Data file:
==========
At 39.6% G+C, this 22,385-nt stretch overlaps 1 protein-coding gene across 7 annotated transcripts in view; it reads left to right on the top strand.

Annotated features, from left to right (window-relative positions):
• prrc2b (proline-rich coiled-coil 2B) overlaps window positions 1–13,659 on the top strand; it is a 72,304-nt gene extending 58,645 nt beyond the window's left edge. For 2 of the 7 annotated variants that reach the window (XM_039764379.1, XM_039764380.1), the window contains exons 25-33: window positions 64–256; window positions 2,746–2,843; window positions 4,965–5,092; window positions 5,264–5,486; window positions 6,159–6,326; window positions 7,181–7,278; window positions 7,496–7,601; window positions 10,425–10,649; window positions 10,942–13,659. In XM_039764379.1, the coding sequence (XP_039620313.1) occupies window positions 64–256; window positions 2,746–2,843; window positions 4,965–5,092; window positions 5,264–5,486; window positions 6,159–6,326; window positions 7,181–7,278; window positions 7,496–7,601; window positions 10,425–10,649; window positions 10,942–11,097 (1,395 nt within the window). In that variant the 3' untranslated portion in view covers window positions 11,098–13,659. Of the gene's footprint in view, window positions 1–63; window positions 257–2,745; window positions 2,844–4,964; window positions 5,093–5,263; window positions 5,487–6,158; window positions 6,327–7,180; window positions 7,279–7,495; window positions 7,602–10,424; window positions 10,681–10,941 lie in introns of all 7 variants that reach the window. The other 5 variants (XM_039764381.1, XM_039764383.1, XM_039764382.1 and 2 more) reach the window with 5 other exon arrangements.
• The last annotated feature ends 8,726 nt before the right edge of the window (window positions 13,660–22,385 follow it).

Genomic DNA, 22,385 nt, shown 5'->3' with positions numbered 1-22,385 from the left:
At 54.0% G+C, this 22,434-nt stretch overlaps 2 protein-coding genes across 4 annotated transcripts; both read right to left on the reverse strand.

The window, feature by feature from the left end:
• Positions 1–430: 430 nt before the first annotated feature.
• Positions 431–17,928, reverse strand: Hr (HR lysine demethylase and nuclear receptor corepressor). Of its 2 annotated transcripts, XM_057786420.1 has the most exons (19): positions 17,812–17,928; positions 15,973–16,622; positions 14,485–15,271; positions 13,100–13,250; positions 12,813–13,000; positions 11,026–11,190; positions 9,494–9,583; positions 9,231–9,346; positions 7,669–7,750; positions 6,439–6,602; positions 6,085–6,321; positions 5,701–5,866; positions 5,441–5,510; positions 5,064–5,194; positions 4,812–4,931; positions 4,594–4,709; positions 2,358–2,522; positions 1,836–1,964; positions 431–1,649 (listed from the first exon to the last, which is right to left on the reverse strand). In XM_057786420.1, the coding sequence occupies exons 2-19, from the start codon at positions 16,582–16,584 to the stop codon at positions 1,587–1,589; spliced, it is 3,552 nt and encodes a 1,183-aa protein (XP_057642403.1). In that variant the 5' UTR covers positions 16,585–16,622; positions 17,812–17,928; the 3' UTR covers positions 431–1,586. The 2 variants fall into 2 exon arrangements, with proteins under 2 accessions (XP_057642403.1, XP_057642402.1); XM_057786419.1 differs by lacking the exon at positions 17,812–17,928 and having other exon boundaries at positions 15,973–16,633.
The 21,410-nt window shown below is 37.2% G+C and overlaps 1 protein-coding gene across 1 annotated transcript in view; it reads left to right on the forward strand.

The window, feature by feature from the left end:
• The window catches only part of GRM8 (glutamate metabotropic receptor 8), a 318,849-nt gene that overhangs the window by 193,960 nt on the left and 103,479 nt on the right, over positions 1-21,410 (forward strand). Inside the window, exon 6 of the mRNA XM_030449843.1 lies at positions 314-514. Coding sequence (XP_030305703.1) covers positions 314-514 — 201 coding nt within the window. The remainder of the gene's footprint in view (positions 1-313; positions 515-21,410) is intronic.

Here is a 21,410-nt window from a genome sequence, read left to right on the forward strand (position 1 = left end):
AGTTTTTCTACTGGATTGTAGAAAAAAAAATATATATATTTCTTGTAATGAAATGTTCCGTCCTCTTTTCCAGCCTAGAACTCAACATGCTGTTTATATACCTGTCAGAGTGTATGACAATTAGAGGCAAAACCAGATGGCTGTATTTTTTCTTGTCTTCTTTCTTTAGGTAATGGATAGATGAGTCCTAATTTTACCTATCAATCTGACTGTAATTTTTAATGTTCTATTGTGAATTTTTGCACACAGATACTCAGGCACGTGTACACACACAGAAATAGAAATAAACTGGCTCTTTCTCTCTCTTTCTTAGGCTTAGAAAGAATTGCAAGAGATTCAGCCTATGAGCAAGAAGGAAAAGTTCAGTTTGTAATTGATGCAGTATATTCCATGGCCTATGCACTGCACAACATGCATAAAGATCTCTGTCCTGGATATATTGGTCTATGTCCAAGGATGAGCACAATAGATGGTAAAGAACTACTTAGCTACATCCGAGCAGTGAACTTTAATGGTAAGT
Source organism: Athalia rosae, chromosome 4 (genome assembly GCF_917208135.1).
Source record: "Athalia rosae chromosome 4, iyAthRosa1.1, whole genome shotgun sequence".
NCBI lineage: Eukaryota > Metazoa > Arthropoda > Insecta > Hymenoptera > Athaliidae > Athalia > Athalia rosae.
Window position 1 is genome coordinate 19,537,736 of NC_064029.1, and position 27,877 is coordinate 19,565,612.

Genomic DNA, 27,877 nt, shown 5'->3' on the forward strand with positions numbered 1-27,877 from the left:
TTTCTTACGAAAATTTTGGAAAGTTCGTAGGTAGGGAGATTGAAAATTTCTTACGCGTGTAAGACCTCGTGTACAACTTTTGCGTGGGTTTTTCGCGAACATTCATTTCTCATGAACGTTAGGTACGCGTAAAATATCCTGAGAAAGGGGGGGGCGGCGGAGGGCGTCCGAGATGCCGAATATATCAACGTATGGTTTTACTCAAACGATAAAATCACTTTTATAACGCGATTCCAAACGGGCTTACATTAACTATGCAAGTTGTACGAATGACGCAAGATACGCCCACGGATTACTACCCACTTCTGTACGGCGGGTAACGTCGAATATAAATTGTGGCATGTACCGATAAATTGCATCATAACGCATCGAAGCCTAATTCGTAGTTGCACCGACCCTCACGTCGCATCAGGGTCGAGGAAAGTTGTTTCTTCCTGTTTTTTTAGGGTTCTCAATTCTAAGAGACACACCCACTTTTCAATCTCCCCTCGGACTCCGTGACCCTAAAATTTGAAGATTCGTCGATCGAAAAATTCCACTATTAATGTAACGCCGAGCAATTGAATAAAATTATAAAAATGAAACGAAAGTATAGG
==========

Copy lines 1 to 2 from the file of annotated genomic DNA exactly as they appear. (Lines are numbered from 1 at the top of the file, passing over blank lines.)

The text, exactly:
At 39.6% G+C, this 22,385-nt stretch overlaps 1 protein-coding gene across 7 annotated transcripts in view; it reads left to right on the top strand.

Annotated features, from left to right (window-relative positions):